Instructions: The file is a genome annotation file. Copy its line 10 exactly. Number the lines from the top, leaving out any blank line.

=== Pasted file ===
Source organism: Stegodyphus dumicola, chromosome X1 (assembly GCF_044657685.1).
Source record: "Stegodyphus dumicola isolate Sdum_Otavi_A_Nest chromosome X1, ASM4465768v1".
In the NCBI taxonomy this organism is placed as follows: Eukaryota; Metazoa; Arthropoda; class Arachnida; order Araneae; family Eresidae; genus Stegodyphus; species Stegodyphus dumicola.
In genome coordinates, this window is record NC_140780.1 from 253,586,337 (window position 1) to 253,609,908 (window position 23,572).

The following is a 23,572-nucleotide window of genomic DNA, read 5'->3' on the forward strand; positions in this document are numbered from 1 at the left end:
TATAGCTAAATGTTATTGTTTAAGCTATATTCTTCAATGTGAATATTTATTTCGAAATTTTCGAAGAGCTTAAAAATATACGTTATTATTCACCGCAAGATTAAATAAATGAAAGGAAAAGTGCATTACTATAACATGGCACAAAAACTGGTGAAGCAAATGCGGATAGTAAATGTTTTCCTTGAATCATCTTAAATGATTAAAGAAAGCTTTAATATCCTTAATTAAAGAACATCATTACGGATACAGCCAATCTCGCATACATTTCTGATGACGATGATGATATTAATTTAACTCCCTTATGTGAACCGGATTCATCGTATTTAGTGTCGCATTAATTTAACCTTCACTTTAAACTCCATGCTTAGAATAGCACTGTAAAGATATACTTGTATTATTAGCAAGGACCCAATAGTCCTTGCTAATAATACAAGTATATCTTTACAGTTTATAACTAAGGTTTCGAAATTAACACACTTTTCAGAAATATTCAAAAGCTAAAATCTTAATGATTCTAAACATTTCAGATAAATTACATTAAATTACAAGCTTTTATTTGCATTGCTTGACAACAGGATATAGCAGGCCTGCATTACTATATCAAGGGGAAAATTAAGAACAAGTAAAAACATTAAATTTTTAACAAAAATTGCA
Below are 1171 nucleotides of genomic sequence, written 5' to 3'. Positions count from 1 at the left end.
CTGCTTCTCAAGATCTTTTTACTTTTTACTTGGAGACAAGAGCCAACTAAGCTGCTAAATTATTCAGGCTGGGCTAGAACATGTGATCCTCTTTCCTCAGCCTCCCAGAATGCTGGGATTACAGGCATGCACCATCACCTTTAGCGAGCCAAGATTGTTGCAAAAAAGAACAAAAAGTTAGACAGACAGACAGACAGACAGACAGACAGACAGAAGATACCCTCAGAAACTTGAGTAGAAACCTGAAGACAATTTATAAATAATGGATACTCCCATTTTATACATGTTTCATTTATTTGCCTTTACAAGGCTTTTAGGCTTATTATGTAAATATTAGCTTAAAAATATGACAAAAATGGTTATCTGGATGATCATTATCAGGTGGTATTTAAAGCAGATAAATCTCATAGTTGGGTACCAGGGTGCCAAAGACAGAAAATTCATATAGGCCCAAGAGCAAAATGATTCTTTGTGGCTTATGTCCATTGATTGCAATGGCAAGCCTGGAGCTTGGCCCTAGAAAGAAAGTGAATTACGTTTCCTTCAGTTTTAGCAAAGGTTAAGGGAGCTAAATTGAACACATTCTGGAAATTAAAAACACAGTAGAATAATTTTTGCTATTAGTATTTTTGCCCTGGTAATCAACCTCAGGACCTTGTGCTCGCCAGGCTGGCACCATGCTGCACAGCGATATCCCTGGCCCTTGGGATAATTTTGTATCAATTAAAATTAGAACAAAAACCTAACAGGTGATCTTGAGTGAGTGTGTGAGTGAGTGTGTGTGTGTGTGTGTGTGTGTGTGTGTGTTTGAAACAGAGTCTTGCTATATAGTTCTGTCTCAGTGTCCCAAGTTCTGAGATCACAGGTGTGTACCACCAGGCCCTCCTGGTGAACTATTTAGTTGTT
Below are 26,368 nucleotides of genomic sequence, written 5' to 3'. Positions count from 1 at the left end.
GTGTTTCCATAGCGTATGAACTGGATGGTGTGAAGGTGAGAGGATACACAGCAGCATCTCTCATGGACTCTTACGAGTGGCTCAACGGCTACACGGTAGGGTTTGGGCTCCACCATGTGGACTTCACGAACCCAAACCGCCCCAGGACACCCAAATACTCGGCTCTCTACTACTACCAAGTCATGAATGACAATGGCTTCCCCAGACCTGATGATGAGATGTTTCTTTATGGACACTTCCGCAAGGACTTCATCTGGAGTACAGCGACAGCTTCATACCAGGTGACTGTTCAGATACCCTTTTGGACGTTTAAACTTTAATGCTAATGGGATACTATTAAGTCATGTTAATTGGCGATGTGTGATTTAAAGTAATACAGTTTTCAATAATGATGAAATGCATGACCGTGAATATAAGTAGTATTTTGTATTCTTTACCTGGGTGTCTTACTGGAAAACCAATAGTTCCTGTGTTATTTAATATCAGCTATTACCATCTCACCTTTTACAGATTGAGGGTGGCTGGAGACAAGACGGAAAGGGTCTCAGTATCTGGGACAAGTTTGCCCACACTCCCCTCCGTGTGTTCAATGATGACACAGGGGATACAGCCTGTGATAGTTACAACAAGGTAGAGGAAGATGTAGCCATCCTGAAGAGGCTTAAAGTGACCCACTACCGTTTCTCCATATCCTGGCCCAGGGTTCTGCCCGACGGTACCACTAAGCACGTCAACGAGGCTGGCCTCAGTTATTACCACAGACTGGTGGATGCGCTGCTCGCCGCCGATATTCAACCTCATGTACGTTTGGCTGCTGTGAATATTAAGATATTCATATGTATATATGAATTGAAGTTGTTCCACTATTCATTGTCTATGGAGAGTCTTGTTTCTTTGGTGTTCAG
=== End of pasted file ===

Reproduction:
GTGTTTCCATAGCGTATGAACTGGATGGTGTGAAGGTGAGAGGATACACAGCAGCATCTCTCATGGACTCTTACGAGTGGCTCAACGGCTACACGGTAGGGTTTGGGCTCCACCATGTGGACTTCACGAACCCAAACCGCCCCAGGACACCCAAATACTCGGCTCTCTACTACTACCAAGTCATGAATGACAATGGCTTCCCCAGACCTGATGATGAGATGTTTCTTTATGGACACTTCCGCAAGGACTTCATCTGGAGTACAGCGACAGCTTCATACCAGGTGACTGTTCAGATACCCTTTTGGACGTTTAAACTTTAATGCTAATGGGATACTATTAAGTCATGTTAATTGGCGATGTGTGATTTAAAGTAATACAGTTTTCAATAATGATGAAATGCATGACCGTGAATATAAGTAGTATTTTGTATTCTTTACCTGGGTGTCTTACTGGAAAACCAATAGTTCCTGTGTTATTTAATATCAGCTATTACCATCTCACCTTTTACAGATTGAGGGTGGCTGGAGACAAGACGGAAAGGGTCTCAGTATCTGGGACAAGTTTGCCCACACTCCCCTCCGTGTGTTCAATGATGACACAGGGGATACAGCCTGTGATAGTTACAACAAGGTAGAGGAAGATGTAGCCATCCTGAAGAGGCTTAAAGTGACCCACTACCGTTTCTCCATATCCTGGCCCAGGGTTCTGCCCGACGGTACCACTAAGCACGTCAACGAGGCTGGCCTCAGTTATTACCACAGACTGGTGGATGCGCTGCTCGCCGCCGATATTCAACCTCATGTACGTTTGGCTGCTGTGAATATTAAGATATTCATATGTATATATGAATTGAAGTTGTTCCACTATTCATTGTCTATGGAGAGTCTTGTTTCTTTGGTGTTCAG